Peoples' power versus military might
Millions and millions of protesters swarmed onto the streets throughout Myanmar earlier this week in an overwhelming rejection of the military's seizure of power. Despite dire threats and warnings from the country's coup leader, the army chief Senior General Min Aung Hlaing, marchers thronged the thoroughfares even in small towns to demonstrate their deep support for democracy and their rejection of the coup.
Myanmar's civil disobedience movement, which sprang up spontaneously in response to the soldiers seizing total control of the country at the beginning of February, has led the opposition to the coup. This has grown in numbers ever since doctors, nurses and health workers initiated the campaign. Civil servants across the country have joined the protests and refused to go to work. In the past three weeks the country has ground to a halt: gas and petrol supplies are running desperately low, with banks and government offices closed -- including hospitals, schools and universities.
On Monday the movement called a general strike which was almost universally observed: shops, restaurants, transport -- including food delivery services -- commercial and government offices were all shut.
In a deeply superstitious country like Myanmar, Monday's date the 22-2-2021 or 22222 is symbolically significant -- and more importantly it draws on parallels with the famous 8888, a crucial stage in the mass pro-democracy protests of 1988, which left an indelible mark on the Myanmar psyche.
Although crushed by the military in the subsequent weeks, the immediate consequences were the resignation of the former dictator General Ne Win (soon to be replaced by a military council -- the State Law and Order Restoration Council, or Slorc), the birth of the notion that a multiparty democracy was the best fit for Myanmar, the birth of the National League for Democracy (NLD) and the emergence of Aung San Suu Kyi as the living symbol of the country's aspirations for a democratic future.
This current struggle is between the democratic aspirations of the majority -- including ethnic minorities -- and the army's desperate attempt to regain its shrinking authority and control during the country's transition to democracy, which they define as 'guided democracy'. It is these competing visions of democracy that is being played out on the streets of the country. And both sides are preparing for a long battle.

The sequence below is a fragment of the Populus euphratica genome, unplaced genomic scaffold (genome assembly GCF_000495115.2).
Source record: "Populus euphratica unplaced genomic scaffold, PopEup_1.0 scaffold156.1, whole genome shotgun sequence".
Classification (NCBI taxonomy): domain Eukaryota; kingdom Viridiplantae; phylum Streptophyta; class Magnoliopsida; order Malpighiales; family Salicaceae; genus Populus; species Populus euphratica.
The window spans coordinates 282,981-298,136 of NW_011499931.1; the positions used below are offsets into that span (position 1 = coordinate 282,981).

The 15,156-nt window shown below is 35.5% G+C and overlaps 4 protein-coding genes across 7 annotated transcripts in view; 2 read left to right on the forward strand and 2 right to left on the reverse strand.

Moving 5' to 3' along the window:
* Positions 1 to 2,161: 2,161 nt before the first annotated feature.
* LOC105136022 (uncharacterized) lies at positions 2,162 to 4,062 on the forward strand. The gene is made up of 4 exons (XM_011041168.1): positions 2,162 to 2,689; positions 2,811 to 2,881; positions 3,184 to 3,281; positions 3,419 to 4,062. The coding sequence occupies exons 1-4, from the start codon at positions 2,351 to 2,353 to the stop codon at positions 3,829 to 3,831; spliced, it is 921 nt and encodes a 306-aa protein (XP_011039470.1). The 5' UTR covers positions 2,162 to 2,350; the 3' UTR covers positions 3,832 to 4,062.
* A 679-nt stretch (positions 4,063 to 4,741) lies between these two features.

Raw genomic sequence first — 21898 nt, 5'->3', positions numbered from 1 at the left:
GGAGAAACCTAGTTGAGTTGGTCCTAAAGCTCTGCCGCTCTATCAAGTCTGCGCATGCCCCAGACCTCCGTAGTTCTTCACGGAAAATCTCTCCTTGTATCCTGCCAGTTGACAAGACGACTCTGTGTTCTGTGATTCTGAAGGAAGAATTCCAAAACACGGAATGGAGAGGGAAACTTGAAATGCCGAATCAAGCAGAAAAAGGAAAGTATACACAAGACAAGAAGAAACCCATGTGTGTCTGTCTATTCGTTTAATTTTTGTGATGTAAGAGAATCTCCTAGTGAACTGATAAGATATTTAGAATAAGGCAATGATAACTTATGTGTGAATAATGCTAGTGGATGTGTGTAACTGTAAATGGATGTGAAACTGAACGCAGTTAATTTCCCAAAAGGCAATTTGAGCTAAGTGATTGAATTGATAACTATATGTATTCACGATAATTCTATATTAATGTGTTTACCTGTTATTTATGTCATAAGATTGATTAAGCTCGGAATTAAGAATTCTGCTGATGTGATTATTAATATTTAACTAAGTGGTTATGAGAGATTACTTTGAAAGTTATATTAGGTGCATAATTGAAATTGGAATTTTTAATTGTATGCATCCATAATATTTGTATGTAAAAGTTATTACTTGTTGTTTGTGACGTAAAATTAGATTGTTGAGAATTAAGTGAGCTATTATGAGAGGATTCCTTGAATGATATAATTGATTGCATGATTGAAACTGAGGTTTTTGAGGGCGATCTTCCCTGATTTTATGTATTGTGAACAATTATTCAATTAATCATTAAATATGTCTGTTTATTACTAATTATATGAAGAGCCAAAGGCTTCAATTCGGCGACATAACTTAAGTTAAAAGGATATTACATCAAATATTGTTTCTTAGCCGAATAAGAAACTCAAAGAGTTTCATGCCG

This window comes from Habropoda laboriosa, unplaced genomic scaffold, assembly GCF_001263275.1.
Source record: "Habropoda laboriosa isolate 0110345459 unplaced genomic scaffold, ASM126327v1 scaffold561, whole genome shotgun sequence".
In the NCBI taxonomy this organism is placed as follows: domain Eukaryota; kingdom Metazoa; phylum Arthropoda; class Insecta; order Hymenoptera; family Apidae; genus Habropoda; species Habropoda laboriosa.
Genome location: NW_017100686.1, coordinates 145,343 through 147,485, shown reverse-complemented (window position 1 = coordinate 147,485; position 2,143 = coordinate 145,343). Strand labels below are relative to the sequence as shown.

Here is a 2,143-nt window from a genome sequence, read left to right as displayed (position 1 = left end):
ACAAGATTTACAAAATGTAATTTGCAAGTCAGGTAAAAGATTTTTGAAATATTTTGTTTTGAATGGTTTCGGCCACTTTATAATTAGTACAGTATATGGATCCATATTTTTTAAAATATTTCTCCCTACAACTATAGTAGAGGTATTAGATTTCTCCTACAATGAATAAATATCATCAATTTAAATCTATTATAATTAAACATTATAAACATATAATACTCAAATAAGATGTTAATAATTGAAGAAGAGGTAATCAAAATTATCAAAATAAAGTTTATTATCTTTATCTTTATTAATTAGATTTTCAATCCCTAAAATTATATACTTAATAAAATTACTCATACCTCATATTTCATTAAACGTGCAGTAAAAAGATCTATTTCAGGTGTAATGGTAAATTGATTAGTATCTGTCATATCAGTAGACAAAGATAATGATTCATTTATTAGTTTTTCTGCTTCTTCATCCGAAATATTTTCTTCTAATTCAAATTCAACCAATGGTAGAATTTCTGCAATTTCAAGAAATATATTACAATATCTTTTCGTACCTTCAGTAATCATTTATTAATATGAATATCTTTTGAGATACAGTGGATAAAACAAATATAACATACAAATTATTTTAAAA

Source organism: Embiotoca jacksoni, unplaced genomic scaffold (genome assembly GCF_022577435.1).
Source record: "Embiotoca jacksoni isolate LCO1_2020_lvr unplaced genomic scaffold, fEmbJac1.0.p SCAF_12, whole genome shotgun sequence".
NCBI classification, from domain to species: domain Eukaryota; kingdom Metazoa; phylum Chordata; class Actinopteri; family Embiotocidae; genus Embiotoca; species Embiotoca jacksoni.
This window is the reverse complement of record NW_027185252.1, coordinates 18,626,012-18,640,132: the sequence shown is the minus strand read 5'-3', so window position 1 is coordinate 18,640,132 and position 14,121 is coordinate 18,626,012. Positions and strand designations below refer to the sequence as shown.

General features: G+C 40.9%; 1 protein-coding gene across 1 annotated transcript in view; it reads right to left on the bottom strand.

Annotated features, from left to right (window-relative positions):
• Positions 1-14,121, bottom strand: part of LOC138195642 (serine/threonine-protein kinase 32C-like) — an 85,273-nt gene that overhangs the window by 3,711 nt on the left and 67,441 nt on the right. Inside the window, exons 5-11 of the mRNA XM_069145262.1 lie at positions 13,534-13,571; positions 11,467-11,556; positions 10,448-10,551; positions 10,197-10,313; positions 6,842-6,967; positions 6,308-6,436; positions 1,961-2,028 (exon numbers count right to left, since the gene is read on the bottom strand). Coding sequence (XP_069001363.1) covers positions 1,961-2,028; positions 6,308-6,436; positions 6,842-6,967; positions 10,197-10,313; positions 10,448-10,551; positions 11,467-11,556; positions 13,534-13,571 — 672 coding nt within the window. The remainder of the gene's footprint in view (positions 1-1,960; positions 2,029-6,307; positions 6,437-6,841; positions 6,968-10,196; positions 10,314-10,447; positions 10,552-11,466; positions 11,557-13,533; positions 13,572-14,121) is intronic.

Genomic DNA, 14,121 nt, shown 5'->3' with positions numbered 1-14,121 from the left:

The army has put into place its roadmap for the future: promising fresh multiparty elections after the current state of emergency expires in a year's time and promising to hand over power to the duly elected majority party, or coalition as they would prefer to see. This is something similar to what happened in 1958, when the then prime minister, U NU, temporarily handed over power to the army chief General Ne Win. Fresh elections were indeed held in February 1960 -- four months after the military caretaker government took office.
But the army having crafted a constitution in 2008 that catered for its political vision are now trying to correct some of the perceived inadequacies that have emerged as a result of their abject failure to understand the peoples' deep desire for democracy, as represented in the second overwhelming electoral victory of Ms Suu Kyi and the NLD at the November 2020 election.
Myanmar's top generals have launched a surgical strike against Ms Suu Kyi -- the country's popular civilian leader and her party. Her trial will begin next Monday where she is charged with violating import restrictions, several walkie-talkies and other foreign equipment discovered during a search of her premises after she was arrested. She also faces an additional charge of contravening Covid restrictions during an electoral rally last October.
If convicted, it will prevent her from standing in future elections. The authorities are still investigating more serious accusations related to receiving foreign funds -- which could amount to more severe charges. Other prominent NLD politicians, including President Win Myint is also charged with breaking Covid restrictions, alongside the Mandalay Chief Minister Zaw Myint Maung. A case of corruption is also being prepared against the Yangon Chief Minister Phyo Min Thein, according to government sources.